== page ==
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Actor Ed Begley Jr.: Man of Character
Actor-Activist Ed Begley Jr.
Activist-Actor Ed Begley Jr.

L.A. was not always a hotbed of environmental change. Much of this development is due to the actions of its citizen-activists who both call for change—and live the change. And perhaps the best known is actor Ed Begley Jr.

Begley, the tall, blond actor known for his longtime role in TV's St. Elsewhere, not to mention quirky turns in movies such as This Is Spinal Tap, Best in Show and A Mighty Wind, is arguably Hollywood's most visible environmentalist. He's usually spotted driving around town on his bicycle. At night he plugs in his electric car. He composts. He lives in a solar home. And he plays a major role in the Santa Monica Mountains Conservancy.

Today, much of what Ed Begley Jr. stands for is accepted and applauded. But when he first started out, his strong beliefs were sometimes misinterpreted and got in the way of his career. In the early 1990s, his agent and manager pulled him aside and told him that his views were costing him work.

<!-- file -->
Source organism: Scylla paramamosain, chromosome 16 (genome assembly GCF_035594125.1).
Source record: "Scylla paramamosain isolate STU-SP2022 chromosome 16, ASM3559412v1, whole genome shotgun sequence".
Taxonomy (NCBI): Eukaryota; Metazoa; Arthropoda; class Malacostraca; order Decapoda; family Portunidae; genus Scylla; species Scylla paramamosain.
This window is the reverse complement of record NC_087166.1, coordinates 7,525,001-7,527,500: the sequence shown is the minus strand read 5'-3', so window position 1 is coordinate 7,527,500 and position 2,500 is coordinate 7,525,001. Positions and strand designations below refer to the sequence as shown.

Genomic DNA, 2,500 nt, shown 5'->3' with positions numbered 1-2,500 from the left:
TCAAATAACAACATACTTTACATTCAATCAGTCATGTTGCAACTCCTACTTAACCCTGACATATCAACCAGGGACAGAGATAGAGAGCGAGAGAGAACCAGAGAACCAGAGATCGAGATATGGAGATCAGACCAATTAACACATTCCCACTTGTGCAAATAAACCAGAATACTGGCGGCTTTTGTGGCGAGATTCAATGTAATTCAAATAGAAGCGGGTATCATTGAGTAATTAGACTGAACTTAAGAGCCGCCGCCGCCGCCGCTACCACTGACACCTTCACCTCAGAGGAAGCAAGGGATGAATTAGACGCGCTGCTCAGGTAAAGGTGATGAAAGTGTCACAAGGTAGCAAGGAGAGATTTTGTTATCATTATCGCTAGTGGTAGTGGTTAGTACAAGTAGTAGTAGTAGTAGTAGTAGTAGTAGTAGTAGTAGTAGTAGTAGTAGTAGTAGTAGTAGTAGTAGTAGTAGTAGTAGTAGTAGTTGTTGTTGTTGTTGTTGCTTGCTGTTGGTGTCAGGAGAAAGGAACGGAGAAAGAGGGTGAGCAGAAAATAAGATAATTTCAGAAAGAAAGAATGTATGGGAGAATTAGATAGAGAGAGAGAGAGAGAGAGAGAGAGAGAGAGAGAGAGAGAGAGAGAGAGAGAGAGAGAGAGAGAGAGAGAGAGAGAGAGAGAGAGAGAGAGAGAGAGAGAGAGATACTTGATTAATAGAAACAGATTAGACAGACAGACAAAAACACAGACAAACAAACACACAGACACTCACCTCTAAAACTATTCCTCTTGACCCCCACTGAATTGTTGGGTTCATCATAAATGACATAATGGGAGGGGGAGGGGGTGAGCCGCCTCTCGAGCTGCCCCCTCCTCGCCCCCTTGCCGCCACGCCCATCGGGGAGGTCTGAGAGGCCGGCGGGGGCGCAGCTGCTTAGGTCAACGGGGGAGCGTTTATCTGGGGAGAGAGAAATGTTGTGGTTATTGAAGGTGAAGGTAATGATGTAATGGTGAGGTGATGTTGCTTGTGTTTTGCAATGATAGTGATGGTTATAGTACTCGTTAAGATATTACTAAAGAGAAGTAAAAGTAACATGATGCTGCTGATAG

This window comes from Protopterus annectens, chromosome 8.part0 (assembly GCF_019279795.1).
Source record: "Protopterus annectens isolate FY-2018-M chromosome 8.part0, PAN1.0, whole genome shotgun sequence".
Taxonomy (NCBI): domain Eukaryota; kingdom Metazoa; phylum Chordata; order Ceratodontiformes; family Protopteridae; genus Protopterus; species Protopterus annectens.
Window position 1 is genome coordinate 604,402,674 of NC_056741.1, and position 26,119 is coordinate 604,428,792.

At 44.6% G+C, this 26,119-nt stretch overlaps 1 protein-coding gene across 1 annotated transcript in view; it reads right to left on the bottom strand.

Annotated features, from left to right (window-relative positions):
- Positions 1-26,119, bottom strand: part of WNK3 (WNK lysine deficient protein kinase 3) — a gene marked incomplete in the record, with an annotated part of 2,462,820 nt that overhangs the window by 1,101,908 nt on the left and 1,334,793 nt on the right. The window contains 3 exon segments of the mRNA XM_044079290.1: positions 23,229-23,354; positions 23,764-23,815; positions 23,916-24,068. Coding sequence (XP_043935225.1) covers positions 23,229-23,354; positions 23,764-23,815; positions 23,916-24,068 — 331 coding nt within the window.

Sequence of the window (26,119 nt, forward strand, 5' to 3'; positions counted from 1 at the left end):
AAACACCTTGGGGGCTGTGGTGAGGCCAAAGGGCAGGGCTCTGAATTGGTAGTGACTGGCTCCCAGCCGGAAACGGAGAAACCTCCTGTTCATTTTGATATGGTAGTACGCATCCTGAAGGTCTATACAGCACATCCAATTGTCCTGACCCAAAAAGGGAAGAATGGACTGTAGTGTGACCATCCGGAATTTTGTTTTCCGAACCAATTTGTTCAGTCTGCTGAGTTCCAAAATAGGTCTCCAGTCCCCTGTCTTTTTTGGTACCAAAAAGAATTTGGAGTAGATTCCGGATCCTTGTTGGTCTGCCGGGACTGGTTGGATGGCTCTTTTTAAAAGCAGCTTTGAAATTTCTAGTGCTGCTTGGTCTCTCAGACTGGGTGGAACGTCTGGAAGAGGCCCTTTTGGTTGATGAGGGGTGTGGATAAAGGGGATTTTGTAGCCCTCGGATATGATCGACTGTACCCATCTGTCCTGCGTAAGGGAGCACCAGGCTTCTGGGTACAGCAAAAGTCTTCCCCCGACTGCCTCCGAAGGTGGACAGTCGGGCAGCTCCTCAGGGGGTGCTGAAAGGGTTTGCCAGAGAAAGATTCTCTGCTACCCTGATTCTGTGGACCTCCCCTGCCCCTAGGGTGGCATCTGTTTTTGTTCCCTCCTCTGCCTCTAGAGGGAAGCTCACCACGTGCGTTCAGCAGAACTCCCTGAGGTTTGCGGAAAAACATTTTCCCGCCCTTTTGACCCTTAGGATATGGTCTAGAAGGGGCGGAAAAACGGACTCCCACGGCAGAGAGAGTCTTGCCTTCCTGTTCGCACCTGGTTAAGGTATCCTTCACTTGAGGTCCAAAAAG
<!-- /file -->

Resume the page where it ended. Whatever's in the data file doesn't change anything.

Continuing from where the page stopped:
These days, it's totally different. "I go on a set now and people are better at recycling than I am,” notes Begley. “They have all sorts of bins set up and they're way ahead of me, they don't need any help from me to do the right thing environmentally."

Click to watch video on Ed Begley Jr.'s sustainable practices.
Ed Begley Jr.'s Preferred Mode of Transport: His Bicycle!

Watch the Video

When asked how to make a difference on a tight budget, Begley recommends people approach the challenge in practical and affordable ways. "I couldn't afford solar way back when. I bought energy-efficient light bulbs. I got a smart thermostat. I put good insulation in my home. I got a home garden so I could grow a lot of cheap food with compost that I made myself. All these things I did are very cost-effective. Taking public transportation, riding my bike to and from work, it was good exercise. I didn't have to pay for a gym because the world was my gym. It's not like I have a vast amount of money now. I'm not a millionaire—I never have been a millionaire—but I don't need a lot of money because of the decisions I made many years ago. All this stuff was good for the environment, but it was also good for my pocketbook."

Edens Lost & Found is produced by
Media & Policy Center Foundation
in association with Oregon Public Broadcasting
© 2007. All Rights Reserved. Published January 2, 2007
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